it-help-atlanta-episode-2-hero

Episode #2:
Marc Apple, Founder, Forward Push & Al Simon, President, Sandler Training

IT Help Atlanta presented by TeamLogic

The following is a transcript of Episode 2 of the IT Help Atlanta presented by TeamLogic IT podcast. The episode first appeared on Business Radio X

Announcer: Broadcasting from the Business RadioX studios in Atlanta, it’s time for IT Help Atlanta, brought to you by TeamLogic IT, your technology advisor. Now, here’s your host, Rick Higgins.

Rick: Hey, good morning, everybody. And welcome to the IT Help Atlanta radio show, the show that profiles small, and medium-sized market businesses and highlights how those companies use technology to succeed. IT Help Atlanta is brought to you by TeamLogic IT, your managed services technology provider. Specializing in cybersecurity, cloud, and business continuity solutions, TeamLogic IT leverages cutting-edge technology to solve all types of business problems. Go to ithelpatlanta.com for audio archives of this show and to learn more about our sponsor, TeamLogic IT. I’m your host Rick Higgins. And today’s special guest is Marc Apple with Forward Push. Good morning, Marc.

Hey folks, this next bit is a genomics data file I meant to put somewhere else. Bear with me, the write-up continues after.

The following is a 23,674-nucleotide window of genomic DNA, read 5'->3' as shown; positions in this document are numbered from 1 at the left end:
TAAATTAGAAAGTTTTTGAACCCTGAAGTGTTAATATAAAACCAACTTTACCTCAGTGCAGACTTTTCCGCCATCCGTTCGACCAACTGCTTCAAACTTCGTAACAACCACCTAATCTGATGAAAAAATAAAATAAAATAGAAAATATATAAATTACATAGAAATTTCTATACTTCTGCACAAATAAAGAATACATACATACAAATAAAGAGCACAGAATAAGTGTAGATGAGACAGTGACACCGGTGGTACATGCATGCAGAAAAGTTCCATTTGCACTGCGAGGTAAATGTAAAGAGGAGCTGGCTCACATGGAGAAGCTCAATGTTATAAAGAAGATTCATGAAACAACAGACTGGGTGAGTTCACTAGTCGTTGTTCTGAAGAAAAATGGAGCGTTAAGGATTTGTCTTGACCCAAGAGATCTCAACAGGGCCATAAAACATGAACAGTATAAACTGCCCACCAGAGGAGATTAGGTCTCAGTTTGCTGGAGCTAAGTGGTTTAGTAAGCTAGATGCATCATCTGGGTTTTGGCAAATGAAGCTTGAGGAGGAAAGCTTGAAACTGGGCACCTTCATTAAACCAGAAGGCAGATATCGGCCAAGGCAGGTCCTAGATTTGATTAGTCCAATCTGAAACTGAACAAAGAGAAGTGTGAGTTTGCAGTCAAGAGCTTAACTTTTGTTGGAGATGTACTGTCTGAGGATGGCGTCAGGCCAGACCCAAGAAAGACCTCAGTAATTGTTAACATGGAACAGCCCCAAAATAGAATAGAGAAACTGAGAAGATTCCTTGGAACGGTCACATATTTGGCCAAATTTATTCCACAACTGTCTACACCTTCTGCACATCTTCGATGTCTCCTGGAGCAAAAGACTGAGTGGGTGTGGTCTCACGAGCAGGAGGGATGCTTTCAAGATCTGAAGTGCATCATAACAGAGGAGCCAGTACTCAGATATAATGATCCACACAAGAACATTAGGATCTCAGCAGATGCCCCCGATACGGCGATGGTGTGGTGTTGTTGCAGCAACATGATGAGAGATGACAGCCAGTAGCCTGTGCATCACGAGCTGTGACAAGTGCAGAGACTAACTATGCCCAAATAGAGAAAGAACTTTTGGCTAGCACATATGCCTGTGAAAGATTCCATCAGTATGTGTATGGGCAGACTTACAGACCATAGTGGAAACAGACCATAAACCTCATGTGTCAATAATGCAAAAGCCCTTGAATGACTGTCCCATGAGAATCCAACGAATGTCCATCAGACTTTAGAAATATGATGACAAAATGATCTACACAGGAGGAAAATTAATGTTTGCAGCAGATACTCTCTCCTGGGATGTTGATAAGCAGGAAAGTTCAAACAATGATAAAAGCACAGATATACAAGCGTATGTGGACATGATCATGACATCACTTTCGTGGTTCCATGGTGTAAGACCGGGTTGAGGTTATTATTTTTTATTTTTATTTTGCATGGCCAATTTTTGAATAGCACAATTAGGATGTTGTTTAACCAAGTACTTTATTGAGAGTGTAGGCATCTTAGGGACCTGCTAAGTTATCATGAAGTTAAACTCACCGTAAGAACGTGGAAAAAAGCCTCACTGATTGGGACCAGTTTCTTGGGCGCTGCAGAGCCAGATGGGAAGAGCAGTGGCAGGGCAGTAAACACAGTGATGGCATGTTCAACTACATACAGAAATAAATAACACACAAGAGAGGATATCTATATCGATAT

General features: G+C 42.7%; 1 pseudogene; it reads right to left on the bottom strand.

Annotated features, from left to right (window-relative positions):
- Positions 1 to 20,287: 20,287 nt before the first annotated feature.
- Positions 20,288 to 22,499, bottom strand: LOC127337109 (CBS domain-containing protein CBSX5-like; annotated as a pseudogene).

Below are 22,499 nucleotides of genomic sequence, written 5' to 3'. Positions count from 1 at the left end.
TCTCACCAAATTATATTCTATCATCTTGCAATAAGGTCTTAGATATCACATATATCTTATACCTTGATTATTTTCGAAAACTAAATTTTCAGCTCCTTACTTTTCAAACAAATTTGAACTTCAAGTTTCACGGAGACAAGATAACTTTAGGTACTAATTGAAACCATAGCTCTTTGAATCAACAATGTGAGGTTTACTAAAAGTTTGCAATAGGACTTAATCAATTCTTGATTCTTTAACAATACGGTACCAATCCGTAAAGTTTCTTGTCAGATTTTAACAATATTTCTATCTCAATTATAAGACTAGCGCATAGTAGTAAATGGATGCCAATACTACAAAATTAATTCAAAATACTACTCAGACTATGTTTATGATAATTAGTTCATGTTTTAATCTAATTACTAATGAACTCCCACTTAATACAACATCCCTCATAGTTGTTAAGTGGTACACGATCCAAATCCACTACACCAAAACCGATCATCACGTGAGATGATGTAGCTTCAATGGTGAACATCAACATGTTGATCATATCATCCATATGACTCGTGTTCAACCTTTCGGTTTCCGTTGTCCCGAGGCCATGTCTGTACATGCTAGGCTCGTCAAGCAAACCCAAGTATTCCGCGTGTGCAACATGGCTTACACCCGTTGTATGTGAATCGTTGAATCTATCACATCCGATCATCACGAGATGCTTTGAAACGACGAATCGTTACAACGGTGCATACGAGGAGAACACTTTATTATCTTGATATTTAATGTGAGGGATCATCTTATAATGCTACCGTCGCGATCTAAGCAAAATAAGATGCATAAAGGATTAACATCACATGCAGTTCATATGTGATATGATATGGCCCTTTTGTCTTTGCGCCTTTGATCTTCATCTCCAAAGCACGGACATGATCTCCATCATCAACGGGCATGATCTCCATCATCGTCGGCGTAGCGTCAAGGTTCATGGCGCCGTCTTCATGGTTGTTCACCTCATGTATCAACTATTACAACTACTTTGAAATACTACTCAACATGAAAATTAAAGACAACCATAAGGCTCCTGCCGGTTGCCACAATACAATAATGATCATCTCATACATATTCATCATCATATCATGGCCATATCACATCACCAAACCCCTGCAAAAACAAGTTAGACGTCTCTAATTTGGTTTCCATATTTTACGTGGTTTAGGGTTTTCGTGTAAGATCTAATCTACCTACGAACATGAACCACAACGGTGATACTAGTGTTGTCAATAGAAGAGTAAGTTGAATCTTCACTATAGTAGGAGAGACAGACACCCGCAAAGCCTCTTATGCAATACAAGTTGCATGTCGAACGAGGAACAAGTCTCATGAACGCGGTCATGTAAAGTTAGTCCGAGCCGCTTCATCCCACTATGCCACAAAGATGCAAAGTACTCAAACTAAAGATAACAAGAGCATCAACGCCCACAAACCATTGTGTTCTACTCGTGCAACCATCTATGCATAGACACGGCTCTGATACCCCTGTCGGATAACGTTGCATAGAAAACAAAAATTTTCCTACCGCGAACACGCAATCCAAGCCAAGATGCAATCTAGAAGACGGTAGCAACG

Marc: Morning, Rick. How are you today?

Rick: Oh, man, I’m doing great. Thanks. I’m really glad to have you on the show. Marc, tell us who you are, and what do you do?

Marc: Sure. Thank you for having me. My name is Marc Apple, and I am the founder of Forward Push. We are a marketing agency that specializes in helping small businesses and startups to get back to doing what they love to do, which is typically their job, and they don’t have time for marketing. That’s where we fill in. We are their marketing agency.

Rick: And Marc, you guys are so much more than that. I know that a big part of what you do is website work. Could you drill into that or lean into that and talk to us about what you do with website and how that works with your marketing?